In November 1971, it was frost on more than pumpkins when Indian Prime Minister Indira Gandhi arrived at the White House as Richard Nixon's guest. When she heard him tell of 5,000 made homeless by a cyclone in India's northwest state of Orissa, aides remember that she icily countered with comments about millions of East Pakistanis seeking refuge in India because of a man-made calamity--war.
Thursday night, instead of frost it will be music in the air--at least, after President and Mrs. Reagan's dinner for Gandhi. Maestro Zubin Mehta will conduct 60 members of the New York Philharmonic Orchestra in a concert under the stars on the South Lawn if it's clear and under a tent in the Rose Garden if it rains.
House Foreign Affairs committee member Rep. Jonathan B. Bingham (D-N.Y.) and his wife June, traveling in India last month, were surprised one day to learn that Prime Minister Gandhi had asked to see them. Obviously more interested in finding out what the mood of the U.S. Congress would be when she reached Washington this week than in dwelling upon her own, Gandhi was polite but spare in her responses during the interview. "The Nehrus are great at letting the tennis ball fall in their court," says a wry June Bingham, remembering a long-ago interview she and her husband had with Gandhi's father, Jawaharlal Nehru.
Gandhi made it clear that she wanted to be friends with the United States after more than a decade of strained relations over what India has perceived as America's partiality toward Pakistan. But not until the congressional wife began questioning her about equality of the sexes in India did Gandhi start to loosen up, said June Bingham.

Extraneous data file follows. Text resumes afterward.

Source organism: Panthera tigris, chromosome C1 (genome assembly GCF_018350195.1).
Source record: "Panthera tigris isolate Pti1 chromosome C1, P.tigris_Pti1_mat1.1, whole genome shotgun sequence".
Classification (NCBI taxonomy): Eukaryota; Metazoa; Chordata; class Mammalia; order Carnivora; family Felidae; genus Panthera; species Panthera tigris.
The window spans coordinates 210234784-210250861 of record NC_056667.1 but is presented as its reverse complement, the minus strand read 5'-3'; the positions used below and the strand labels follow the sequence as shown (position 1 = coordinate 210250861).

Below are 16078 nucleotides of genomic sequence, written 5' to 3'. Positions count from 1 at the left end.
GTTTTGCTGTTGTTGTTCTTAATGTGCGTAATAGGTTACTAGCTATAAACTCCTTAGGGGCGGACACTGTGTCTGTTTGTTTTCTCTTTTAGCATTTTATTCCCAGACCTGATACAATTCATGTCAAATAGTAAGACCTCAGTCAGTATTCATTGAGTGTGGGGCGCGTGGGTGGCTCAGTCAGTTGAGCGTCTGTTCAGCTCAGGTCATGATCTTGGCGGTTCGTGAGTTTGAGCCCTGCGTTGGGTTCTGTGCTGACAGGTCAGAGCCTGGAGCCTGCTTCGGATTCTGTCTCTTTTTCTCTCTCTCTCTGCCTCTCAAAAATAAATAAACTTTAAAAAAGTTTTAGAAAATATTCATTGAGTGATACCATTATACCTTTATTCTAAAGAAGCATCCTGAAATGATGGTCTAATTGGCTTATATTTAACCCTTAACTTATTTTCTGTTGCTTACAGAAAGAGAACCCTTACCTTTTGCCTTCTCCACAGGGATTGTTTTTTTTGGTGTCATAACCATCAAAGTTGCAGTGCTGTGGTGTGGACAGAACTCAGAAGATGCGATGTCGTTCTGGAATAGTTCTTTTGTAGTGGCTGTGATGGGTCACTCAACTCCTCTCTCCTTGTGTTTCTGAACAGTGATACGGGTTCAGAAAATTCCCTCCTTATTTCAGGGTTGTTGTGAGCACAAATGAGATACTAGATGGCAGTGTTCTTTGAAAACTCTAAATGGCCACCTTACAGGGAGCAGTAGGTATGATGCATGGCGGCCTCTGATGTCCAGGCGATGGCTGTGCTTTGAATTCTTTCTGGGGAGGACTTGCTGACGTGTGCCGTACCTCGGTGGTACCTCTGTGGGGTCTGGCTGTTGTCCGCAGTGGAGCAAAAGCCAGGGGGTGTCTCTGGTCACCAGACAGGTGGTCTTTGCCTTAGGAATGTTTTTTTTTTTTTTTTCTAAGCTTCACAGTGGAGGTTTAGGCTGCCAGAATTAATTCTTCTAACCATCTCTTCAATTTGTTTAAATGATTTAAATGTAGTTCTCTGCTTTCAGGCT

In the United States, Bingham told her, the great unresolved question continues to be which comes first, careers or babies. "It was like taking the cork out of a champagne bottle," Bingham, a free-lance writer, recalls. Not only did Gandhi go on at length about the prominent role Indian women played in politics both before and after independence but also about how she had handled motherhood and career. "Even when her children were in school, she said she made it a point to be home when they were," says Bingham.
Despite Indian laws that ensure equality of the sexes, Gandhi said there remains a residual anti-woman prejudice. "If a man has 10 daughters," she told the Binghams and U.S. Ambassador to India Harry Barnes, "he will still try for a son."